Our recipes and stories, delivered.

January 20, 2020
God Save Lard Bread

The name might be a tough sell, but the salami- and prosciutto-filled bread has its fans, and a few dedicated bakers are keeping it alive. 

If you’ve never heard of lard bread—also called prosciutto bread or ciccioli bread—you’re not alone. The loaf is virtually unknown outside New York City and parts of New Jersey and Philadelphia, where a critical mass of Italian Americans has kept the tradition alive since their ancestors immigrated to the country in the 1800s. But even in the American epicenter of lard bread culture along the Northeast corridor, you won’t find it in most Italian bakeries. “Lard bread” isn’t the most appealing name in times like these, especially after decades of fatphobic cultural conditioning, and while it’s not exactly endangered (yet), it never captured the public imagination like you might expect for a bread stuffed with meat and cheese. 

But lard bread deserves our love.

With its studly tidbits of Genoa salami, its twang of sharp provolone, and a double-barrel blast of black pepper, Mazzola Bakery’s lard bread is less a loaf than a savory cake you don’t want to share. The faintly sweet crumb exhibits the pillowy tenderness of brioche, and once you break it open, the porky aroma is intoxicating. I personally think of lard bread as a distant cousin of fruitcake, stuffed full of cured meats that signal good times ahead, the act of making it a kind of celebration all its own. I suspect I’m not alone; this past holiday season, Mazzola sold more than 5,000 loaves.

New York City lard bread fanatics will tell you that Mazzola, a Brooklyn corner bakery that since 1928 has seen the neighborhood of Carroll Gardens transform from Italian enclave to home base for movie stars, makes some of the best you can find. (I’m also a fan of the cheesy loaf at nearby Caputo’s Bake Shop, and the leaner version at Parisi Bakery in Manhattan’s Little Italy, which I prefer for making sandwiches.) “If you bring up Mazzola’s, the first thing people mention is the lard bread,” says Josephine Messina, who owns the bakery with her brothers, Frank and Anthony Caravello. 

Think of lard bread as a distant cousin of fruitcake, stuffed full of cured meats that signal good times ahead

For most Italian Americans who eat it, lard bread is mainly a Christmas and Easter thing, but Messina recalls it making frequent appearances in antipasti spreads during Sunday dinners at her grandmother’s, who once lived above the bakery, and who would serve it alongside a bowl of hot marinara sauce for dipping. The Caravellos prefer to keep the recipe in the family, but Messina admits that it begins with a lean dough typical of the puffy “Italian” loaves you’d find at a supermarket or bakery. In addition to the fat from hard salami and cheese, striations of rendered lard are folded into the dough during shaping, which makes the finished bread tender and supple. The recipe hasn’t changed since her family purchased the bakery from the Mazzola clan in 1980.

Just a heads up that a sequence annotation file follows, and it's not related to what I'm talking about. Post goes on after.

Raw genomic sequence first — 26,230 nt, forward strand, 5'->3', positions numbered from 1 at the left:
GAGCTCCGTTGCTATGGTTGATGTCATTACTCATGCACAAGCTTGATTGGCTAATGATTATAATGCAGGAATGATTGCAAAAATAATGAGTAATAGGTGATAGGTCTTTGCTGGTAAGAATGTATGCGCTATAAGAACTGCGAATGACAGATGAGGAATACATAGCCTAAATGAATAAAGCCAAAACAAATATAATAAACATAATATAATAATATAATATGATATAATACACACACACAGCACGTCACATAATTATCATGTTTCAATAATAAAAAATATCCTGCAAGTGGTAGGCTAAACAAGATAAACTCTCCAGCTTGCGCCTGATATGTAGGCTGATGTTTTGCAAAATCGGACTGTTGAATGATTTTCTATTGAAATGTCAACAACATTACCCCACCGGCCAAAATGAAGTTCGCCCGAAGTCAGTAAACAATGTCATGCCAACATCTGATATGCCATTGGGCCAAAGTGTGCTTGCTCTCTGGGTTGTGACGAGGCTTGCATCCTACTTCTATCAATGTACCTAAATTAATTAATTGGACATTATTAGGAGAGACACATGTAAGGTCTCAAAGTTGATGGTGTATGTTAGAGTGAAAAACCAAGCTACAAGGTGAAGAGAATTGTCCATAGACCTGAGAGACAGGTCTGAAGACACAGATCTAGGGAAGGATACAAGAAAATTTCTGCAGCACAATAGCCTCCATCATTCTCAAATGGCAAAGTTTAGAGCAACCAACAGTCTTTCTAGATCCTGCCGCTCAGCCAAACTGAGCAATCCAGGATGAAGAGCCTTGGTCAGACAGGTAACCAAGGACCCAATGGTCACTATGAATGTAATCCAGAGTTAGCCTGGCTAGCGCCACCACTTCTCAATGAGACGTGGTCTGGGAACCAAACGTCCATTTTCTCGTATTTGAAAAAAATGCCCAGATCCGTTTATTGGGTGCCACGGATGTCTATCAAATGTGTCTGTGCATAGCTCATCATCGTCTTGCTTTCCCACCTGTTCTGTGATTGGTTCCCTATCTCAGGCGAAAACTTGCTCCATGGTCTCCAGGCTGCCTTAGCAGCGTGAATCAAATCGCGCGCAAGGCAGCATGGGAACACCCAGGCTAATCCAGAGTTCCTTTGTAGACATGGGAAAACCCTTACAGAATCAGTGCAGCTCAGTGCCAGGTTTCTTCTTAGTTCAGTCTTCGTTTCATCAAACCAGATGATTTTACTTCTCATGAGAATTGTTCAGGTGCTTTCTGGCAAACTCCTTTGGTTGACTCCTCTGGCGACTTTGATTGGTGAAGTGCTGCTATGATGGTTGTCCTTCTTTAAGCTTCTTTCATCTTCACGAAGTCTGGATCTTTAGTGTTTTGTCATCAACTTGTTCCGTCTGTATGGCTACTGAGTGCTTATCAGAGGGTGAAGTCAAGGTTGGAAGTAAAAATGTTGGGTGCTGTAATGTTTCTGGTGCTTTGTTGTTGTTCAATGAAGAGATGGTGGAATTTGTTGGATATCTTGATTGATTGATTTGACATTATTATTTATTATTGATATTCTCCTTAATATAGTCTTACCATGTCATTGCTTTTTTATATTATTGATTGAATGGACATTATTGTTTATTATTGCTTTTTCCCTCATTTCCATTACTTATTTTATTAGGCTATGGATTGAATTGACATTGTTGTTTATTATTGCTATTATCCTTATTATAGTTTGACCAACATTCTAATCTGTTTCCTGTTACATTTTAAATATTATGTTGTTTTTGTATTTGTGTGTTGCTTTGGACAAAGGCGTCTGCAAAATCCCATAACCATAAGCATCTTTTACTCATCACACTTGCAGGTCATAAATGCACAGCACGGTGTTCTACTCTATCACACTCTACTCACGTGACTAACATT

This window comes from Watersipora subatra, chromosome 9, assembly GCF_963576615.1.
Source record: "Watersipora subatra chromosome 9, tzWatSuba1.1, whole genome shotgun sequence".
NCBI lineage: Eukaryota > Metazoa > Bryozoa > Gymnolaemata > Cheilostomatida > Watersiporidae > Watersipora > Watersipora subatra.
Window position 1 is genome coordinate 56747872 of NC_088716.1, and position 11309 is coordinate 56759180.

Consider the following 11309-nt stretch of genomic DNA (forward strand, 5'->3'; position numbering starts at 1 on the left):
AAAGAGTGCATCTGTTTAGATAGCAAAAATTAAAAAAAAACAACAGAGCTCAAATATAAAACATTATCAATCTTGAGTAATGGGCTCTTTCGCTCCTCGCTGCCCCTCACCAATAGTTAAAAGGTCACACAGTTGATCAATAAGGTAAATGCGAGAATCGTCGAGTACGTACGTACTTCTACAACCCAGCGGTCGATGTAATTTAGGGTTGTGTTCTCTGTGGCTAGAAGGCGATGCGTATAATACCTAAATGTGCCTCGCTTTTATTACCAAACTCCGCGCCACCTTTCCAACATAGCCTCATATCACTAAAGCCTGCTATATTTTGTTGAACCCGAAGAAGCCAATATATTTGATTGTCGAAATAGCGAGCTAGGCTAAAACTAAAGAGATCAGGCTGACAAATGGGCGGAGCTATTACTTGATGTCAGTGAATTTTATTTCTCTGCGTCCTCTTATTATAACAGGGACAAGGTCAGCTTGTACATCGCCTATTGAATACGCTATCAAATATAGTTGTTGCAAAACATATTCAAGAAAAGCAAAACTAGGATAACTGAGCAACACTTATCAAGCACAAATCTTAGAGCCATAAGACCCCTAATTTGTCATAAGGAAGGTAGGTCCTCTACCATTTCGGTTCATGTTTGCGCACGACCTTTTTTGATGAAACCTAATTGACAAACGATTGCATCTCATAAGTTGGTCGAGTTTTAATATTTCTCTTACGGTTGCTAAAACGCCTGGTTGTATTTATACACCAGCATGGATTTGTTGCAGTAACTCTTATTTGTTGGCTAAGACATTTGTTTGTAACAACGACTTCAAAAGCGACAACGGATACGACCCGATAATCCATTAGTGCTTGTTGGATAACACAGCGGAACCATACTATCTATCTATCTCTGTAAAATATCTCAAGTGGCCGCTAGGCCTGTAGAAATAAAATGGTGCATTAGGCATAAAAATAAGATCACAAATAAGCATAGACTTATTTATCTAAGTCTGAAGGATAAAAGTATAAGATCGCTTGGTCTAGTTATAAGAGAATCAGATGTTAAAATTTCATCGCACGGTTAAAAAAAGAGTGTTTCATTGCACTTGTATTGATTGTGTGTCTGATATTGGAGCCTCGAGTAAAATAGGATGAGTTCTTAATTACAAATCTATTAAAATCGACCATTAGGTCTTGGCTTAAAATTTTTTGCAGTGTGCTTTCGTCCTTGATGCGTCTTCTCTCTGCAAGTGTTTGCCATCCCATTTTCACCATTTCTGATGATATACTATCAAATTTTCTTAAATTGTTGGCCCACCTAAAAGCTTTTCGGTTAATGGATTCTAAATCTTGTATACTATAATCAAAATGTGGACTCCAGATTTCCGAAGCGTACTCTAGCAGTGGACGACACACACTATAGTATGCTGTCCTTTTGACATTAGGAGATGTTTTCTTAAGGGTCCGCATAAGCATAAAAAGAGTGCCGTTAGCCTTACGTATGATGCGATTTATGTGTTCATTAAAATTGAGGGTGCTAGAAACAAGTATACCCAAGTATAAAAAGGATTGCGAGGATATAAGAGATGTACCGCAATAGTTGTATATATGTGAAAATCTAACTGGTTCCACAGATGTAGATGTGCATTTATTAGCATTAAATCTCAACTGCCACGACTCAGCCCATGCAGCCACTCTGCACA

The lard bread story gets hazier once you try to trace it back to Italy. Like Nicolo Mazzola, who founded the bakery in 1928, Messina’s family originates in Sicily, but on trips back to the homeland, she’s never seen anything like Mazzola’s lard bread on the streets of Palermo. Recipes for lard bread don’t appear much in Italian cookbooks, and while stuffing fatty odds and ends into bread dough is a common theme up and down the boot, no particular region seems to have much connection to the peppery cured-meat-and-aged-cheese format that’s proliferated on this side of the Atlantic.

What you will find in Italy—in homes, if not in many bakeries—is something called pane con ciccioli. Ciccioli are the crispy nuggets of fresh pork leftover from rendering lard, and baking them into bread was, historically, a smart form of preservation in the days after slaughtering a pig. In her cookbook Celebrating Italy, the Italian food scholar Carol Field put it this way: “When pigs go to their reward in the cold days of winter, country people save the crisp bits left over after the lard is rendered and knead them into a rustic loaf.” Writing for an American audience in 1990 that likely wasn’t butchering winter hogs, she adds, “If you don’t have cracklings on hand, pancetta is a delicious substitute.”

This is the bread that Josephine Restaino grew up with in Newark and Belleville, New Jersey. A former chef and caterer, she’s baked hundreds of loaves of lard bread for friends and family over the years, and on a lark last September, she started a Facebook brand page called Lard Bread Lady with photos of her brocaded breads and a “coming soon” message for nationwide shipping. “I set it up as an experiment, and within seconds, I can’t even tell you the response I got,” she recalls of the dozen or so inquiries. Messages came from Italian Americans in Texas and Tennessee, mostly fellow baby boomers who remember the bread from their childhoods and have hardly seen it since. “It’s a soft spot,” Restaino muses. “Lard bread wasn’t something you got introduced to as an adult, so it takes you back.” She’s currently working out the details of online food mail order and plans to launch the business this year.